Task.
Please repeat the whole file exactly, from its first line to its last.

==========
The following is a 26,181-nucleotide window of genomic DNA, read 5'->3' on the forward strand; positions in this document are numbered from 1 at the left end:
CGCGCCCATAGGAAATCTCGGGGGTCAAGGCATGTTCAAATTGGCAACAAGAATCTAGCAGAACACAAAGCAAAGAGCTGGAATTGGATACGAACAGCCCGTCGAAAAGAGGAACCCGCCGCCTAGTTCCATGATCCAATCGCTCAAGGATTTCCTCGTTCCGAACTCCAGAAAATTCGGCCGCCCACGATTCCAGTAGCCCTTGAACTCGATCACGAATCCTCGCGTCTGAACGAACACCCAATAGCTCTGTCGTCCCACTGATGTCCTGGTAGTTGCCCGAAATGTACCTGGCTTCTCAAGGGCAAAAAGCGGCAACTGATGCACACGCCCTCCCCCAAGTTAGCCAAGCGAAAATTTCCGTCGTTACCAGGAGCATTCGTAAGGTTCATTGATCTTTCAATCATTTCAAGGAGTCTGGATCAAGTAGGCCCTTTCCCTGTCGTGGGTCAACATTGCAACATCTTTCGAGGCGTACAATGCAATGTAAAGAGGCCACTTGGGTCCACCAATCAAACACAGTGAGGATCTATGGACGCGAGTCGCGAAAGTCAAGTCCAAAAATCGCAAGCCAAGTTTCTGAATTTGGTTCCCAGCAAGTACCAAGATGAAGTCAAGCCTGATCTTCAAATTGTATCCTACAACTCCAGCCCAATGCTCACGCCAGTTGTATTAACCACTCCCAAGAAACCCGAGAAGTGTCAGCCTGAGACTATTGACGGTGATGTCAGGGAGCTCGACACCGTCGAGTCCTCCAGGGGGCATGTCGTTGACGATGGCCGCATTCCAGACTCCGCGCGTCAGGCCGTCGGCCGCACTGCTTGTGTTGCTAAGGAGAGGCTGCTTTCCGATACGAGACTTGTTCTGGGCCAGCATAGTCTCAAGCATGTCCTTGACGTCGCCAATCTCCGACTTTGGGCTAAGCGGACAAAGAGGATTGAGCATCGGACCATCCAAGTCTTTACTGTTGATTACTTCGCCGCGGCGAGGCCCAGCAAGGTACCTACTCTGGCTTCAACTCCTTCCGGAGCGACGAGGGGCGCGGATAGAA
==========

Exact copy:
The following is a 26,181-nucleotide window of genomic DNA, read 5'->3' on the forward strand; positions in this document are numbered from 1 at the left end:
CGCGCCCATAGGAAATCTCGGGGGTCAAGGCATGTTCAAATTGGCAACAAGAATCTAGCAGAACACAAAGCAAAGAGCTGGAATTGGATACGAACAGCCCGTCGAAAAGAGGAACCCGCCGCCTAGTTCCATGATCCAATCGCTCAAGGATTTCCTCGTTCCGAACTCCAGAAAATTCGGCCGCCCACGATTCCAGTAGCCCTTGAACTCGATCACGAATCCTCGCGTCTGAACGAACACCCAATAGCTCTGTCGTCCCACTGATGTCCTGGTAGTTGCCCGAAATGTACCTGGCTTCTCAAGGGCAAAAAGCGGCAACTGATGCACACGCCCTCCCCCAAGTTAGCCAAGCGAAAATTTCCGTCGTTACCAGGAGCATTCGTAAGGTTCATTGATCTTTCAATCATTTCAAGGAGTCTGGATCAAGTAGGCCCTTTCCCTGTCGTGGGTCAACATTGCAACATCTTTCGAGGCGTACAATGCAATGTAAAGAGGCCACTTGGGTCCACCAATCAAACACAGTGAGGATCTATGGACGCGAGTCGCGAAAGTCAAGTCCAAAAATCGCAAGCCAAGTTTCTGAATTTGGTTCCCAGCAAGTACCAAGATGAAGTCAAGCCTGATCTTCAAATTGTATCCTACAACTCCAGCCCAATGCTCACGCCAGTTGTATTAACCACTCCCAAGAAACCCGAGAAGTGTCAGCCTGAGACTATTGACGGTGATGTCAGGGAGCTCGACACCGTCGAGTCCTCCAGGGGGCATGTCGTTGACGATGGCCGCATTCCAGACTCCGCGCGTCAGGCCGTCGGCCGCACTGCTTGTGTTGCTAAGGAGAGGCTGCTTTCCGATACGAGACTTGTTCTGGGCCAGCATAGTCTCAAGCATGTCCTTGACGTCGCCAATCTCCGACTTTGGGCTAAGCGGACAAAGAGGATTGAGCATCGGACCATCCAAGTCTTTACTGTTGATTACTTCGCCGCGGCGAGGCCCAGCAAGGTACCTACTCTGGCTTCAACTCCTTCCGGAGCGACGAGGGGCGCGGATAGAA